This course examines the economic factors underlying value creation in organizational strategy. We shall explore the role of transaction costs, complementary assets, incentives, routines and organizational rigidity in the context vertical integration, horizontal diversification, market entry and scaling up. Consequently, students who take this course will develop a sophisticated basis for creating and evaluating growth strategies. Classroom time is devoted primarily to lively discussion of the cases and assigned readings. There are also two group case write-ups and a final exam. Because this is an advanced course that moves at a very rapid pace and builds on material covered in a number of core courses it is primarily geared toward second year MBA students and is only appropriate for the most advanced first year graduate students.
Prerequisites: MGMT 611 or 612.
MGMT720 - Corporate Diplomacy
This full semester elective is designed for students in the MBA program as well as other professional schools (e.g., Law, Communications, Public Policy and Engineering) with an interest in the interface between multinational corporations and political and social actors. The course is consciously interdisciplinary in its design and is focused on a central phenomenon: internationalinvestors' attempts to overcome political and social challenges that stand between market demand and shareholder profit.
The course is built around the assumption that as international investment involves individual working in teams in multiple organizations from various countries motivated by some combination of self-interest, profit and public interest, an interdisciplinary perspective in which one genuinely integrates insights and tools from economics, political science, international business and strategy will outperform a narrower approach. While our main focus will be oncorporate diplomacy in a global business environment, the topics we will examine are generalizable to many additional contexts including team decision-making, organizational politics, lobbying, marketing, sales, political campaigns and corporate, national or multilateral projections of soft power.
Prerequisites: There are no formal prerequisites but participants should be able to contribute some individual expertise from previous coursework, training, and work experience and will, at other times, rely heavily on their peers to summarize and introduce key concepts and perspectives from other disciplines, industries or countries with which they may be less familiar.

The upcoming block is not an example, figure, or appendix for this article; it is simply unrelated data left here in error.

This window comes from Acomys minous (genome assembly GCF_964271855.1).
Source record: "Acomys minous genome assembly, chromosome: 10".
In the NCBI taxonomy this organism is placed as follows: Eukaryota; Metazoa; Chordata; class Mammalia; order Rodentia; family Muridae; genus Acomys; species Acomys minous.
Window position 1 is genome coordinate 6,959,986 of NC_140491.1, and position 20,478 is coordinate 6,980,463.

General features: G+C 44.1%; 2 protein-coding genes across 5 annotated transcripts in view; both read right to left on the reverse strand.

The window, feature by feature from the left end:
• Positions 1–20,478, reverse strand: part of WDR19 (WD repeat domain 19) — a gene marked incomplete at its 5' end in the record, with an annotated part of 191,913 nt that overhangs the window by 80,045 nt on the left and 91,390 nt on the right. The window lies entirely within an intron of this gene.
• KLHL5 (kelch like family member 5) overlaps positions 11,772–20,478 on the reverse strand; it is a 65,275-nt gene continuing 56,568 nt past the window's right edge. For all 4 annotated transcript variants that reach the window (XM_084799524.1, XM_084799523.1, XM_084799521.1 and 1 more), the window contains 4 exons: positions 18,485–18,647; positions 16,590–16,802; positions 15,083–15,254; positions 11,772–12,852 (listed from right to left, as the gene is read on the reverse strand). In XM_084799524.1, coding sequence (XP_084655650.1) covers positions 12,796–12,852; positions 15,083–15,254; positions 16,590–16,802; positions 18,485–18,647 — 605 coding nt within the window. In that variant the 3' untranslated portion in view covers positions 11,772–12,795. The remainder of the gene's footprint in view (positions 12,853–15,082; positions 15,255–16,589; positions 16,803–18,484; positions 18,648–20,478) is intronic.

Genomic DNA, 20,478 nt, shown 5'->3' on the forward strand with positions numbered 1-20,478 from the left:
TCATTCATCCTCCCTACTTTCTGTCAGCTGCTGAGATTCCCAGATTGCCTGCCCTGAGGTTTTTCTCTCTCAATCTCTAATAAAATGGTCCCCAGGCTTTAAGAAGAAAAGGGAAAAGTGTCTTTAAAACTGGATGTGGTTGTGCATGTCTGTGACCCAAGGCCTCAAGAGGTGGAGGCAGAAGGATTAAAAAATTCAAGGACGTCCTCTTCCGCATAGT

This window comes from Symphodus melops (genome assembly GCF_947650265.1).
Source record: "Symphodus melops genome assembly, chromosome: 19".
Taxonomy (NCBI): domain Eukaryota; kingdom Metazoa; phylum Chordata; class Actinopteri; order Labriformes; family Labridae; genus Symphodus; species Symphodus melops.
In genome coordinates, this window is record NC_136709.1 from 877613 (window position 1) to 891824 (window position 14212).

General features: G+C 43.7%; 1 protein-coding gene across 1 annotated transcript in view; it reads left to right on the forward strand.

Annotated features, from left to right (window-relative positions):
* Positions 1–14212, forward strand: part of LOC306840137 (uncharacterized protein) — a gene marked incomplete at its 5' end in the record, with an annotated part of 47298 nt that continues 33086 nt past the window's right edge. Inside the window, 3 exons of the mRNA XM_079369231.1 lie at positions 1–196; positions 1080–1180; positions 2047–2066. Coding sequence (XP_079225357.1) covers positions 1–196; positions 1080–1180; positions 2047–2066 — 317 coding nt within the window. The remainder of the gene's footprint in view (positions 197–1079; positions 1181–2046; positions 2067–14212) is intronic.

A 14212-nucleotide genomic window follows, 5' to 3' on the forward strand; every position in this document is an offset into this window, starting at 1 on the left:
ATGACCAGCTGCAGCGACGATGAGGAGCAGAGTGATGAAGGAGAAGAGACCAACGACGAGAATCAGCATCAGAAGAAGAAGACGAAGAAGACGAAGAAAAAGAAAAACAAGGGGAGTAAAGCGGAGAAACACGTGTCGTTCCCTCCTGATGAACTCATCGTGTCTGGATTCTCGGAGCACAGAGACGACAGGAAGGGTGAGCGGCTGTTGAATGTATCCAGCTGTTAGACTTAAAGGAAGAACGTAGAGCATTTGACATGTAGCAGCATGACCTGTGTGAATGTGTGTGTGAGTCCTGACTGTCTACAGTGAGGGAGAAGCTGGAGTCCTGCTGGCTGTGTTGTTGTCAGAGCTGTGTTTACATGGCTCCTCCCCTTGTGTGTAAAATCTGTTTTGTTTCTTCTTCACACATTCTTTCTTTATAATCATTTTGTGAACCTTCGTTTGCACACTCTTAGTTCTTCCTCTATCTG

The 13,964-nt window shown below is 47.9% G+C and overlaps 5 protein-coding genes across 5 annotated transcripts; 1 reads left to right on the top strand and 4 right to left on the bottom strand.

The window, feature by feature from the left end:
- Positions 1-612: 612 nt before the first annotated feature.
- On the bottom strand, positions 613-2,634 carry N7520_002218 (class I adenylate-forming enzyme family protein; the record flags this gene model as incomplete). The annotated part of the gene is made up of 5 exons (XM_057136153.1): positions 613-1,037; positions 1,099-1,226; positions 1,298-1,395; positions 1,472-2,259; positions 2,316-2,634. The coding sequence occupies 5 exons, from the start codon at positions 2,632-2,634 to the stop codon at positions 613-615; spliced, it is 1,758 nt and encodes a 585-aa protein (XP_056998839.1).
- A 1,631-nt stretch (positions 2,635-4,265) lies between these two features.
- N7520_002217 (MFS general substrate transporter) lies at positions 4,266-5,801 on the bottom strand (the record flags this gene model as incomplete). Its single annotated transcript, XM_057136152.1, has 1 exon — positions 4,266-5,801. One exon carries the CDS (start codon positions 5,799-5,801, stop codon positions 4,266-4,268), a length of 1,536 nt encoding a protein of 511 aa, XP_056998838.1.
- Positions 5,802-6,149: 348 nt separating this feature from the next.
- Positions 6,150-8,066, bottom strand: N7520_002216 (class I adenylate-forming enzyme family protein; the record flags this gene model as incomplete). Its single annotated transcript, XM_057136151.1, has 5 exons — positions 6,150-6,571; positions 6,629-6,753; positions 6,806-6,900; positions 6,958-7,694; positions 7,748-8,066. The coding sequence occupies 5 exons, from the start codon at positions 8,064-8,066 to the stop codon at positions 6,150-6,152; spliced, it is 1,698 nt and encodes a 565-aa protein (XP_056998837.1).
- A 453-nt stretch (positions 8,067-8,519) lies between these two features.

MGMT721 - Corporate Development: Mergers and Acquisitions
This course explores the various modes of corporate development available to managers to drive firm growth and change, including alliances, outsourcing, corporate venturing, and particularly mergers and acquisitions. The objectives are three-fold: (1) to arm you with a set of tools to facilitate the selection of the appropriate growth strategy in a given situation; (2) to provide you with insights as to how to manage partnerships like alliances, outsourcing, and corporate venturing; and, (3) to develop a comprehensive framework for executing M&As, from initiation to implementation. The emphasis is on strategic and operational aspects of these transactions, rather than financial considerations. We begin by examining the different modes of corporate development, including the applicability and management approaches for each, particularly various types of partnerships. We then delve into acquisition screening and deal-making. Afterwards, we consider in detail post-merger integration. The course ends with the presentation of project work and a review of the course learnings. In terms of its pedagogical approach, this is designed to be an interactive, applied, case-based course with accompanying conceptual readings to help structure your thinking.
Given the nature of the course, we will also apply the lessons from the cases to understand the challenges and implications of relevant recent and on-going deals. In addition, guest speakers with experience in investment banking, consulting, and industry will be invited to share their perspectives. A semester-long group project is intended to give you the opportunity to apply your learning from the course to a context that is most interesting and relevant to you.
Prerequisites: MGMT-654 or MGMT-611 or MGMT-612
MGMT731 - Technology Strategy ( Course Syllabus - 2013A)